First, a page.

Bobby Fischer began as a chess prodigy in his teens and went on to become the youngest "grandmaster," at 15. His participation in a politically controversial match in Yugoslavia led to the revocation of his U.S. passport and his arrest. He spent the final years of his life in Iceland.
Wilhelm Steinitz was an Austrian-born American chess player. He is recognized as the first World Chess Champion, having reigned from 1886 to 1894. A multi-talented personality, Wilhelm Steinitz was also an influential chess theoretician and writer. Steinitz is also remembered for having a huge impact on the game and was a well-known player during his time.
Maurice Ashley is a Jamaican-American author, chess player, and commentator. In 1999, Ashley became the first black person to achieve the prestigious Grandmaster title after defeating Adrian Negulescu. In 2016, Maurice Ashley was made an inductee of the US Chess Hall of Fame.
Georgia-born Nazi Paikidze had earned four European Youth Chess Championships by the time she was 16. She is also a six-time World Youth Chess Championship winner. The Woman Grandmaster and International Master later moved to Moscow and then to the US, where she is currently studying information systems.
Apart from being an International Master in chess, Joshua Waitzkin has also won several medals in the martial art Taiji and is also a black belt in Brazilian Jiu-Jitsu. His life inspired the book Searching for Bobby Fischer and the movie of the same name. He has also penned two books.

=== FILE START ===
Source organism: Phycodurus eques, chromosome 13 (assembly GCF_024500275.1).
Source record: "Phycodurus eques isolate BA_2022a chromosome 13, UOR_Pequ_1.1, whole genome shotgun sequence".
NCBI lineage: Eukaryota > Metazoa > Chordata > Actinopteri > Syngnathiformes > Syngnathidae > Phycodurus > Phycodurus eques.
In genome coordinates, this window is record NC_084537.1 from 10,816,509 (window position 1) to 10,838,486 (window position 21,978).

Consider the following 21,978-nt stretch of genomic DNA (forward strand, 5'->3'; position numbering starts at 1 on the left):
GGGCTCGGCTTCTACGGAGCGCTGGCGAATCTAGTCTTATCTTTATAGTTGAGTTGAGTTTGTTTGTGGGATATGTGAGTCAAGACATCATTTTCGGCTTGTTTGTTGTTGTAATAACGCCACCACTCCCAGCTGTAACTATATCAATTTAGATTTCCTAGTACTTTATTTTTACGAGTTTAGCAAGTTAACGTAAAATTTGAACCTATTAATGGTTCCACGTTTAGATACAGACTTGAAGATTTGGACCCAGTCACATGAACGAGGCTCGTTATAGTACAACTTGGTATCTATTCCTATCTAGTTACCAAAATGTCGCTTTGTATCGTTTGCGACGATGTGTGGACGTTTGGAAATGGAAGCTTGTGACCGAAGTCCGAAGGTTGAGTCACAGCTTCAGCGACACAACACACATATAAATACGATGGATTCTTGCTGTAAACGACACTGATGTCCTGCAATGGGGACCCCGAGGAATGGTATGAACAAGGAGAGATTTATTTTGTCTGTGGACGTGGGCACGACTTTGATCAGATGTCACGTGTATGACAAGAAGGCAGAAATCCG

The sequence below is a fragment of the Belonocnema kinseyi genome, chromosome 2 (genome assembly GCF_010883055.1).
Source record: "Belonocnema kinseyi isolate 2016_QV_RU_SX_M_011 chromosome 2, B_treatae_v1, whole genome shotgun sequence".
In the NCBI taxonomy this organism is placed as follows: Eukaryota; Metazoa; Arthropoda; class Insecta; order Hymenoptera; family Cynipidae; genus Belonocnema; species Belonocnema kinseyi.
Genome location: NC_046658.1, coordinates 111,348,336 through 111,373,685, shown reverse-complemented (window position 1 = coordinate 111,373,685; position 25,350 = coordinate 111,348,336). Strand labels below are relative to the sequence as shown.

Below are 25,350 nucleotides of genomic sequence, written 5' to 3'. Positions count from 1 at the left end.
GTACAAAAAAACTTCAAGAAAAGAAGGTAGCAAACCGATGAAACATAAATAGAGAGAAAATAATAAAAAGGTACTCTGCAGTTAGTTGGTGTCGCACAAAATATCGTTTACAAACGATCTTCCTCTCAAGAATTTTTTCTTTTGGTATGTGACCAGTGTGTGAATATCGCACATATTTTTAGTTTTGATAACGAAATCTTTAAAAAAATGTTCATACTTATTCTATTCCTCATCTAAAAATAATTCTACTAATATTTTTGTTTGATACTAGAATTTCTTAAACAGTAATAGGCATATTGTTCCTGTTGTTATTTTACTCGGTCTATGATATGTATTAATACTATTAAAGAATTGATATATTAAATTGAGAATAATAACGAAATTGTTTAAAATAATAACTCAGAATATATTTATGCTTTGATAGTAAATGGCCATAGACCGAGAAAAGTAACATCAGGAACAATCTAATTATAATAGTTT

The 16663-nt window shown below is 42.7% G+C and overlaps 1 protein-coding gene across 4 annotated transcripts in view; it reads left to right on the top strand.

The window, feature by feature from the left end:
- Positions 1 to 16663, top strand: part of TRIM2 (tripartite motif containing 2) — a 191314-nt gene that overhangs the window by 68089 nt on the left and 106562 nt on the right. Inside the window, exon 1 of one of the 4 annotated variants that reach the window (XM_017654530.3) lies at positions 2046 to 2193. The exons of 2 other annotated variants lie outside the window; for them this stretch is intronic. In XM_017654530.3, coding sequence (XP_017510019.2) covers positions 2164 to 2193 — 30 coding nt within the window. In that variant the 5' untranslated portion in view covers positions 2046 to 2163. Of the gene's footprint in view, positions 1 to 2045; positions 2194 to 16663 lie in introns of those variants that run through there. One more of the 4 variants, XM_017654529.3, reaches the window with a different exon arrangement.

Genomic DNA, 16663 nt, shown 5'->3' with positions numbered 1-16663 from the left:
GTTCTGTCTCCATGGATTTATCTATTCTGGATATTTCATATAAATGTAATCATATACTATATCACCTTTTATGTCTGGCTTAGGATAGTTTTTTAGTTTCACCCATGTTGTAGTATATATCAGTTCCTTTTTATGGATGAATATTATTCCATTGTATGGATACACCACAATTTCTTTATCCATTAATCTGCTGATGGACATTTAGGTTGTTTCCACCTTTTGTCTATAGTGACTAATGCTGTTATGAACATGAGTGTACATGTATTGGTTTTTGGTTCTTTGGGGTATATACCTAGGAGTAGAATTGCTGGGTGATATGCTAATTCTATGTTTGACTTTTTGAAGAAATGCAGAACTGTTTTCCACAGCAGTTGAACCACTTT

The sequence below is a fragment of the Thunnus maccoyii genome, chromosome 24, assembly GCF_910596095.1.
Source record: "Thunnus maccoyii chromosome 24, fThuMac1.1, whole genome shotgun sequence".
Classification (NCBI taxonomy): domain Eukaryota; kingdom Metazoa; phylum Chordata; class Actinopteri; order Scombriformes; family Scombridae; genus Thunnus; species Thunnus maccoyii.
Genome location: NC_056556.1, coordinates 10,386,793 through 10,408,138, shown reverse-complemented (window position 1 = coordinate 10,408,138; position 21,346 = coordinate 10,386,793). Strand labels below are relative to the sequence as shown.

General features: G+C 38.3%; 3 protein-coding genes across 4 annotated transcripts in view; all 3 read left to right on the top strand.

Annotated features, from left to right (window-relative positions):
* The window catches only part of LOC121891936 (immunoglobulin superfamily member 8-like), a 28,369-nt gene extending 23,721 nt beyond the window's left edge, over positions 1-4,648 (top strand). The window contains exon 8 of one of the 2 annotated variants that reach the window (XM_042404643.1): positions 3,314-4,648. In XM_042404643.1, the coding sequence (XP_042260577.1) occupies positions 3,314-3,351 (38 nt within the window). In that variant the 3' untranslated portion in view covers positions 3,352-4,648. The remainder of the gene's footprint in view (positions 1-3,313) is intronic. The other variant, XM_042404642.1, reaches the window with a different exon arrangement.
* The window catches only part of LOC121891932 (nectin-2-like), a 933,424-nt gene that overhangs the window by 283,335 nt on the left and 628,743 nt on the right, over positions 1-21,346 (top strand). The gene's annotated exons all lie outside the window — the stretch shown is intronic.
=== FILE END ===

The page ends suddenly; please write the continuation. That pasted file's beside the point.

Wesley So is a Filipino-born American chess player who achieved the prestigious grandmaster title in 2008. He is best known for winning a silver medal at the 2010 Asian Games. In 2011, Wesley So won a gold medal and a silver medal at the Southeast Asian Games. He is also a three-time U.S. Chess Champion and three-time Philippine Chess Champion.
Jacqueline Piatigorsky was a French-American sculptor, chess player, philanthropist, author, and arts patron. As a chess player, Piatigorsky represented the USA in the first Women's Chess Olympiad, in 1957, where she won a bronze medal. An important patron of the arts, Jacqueline Piatigorsky helped raise money for the New England Conservatory of Music to create an award for deserving artists.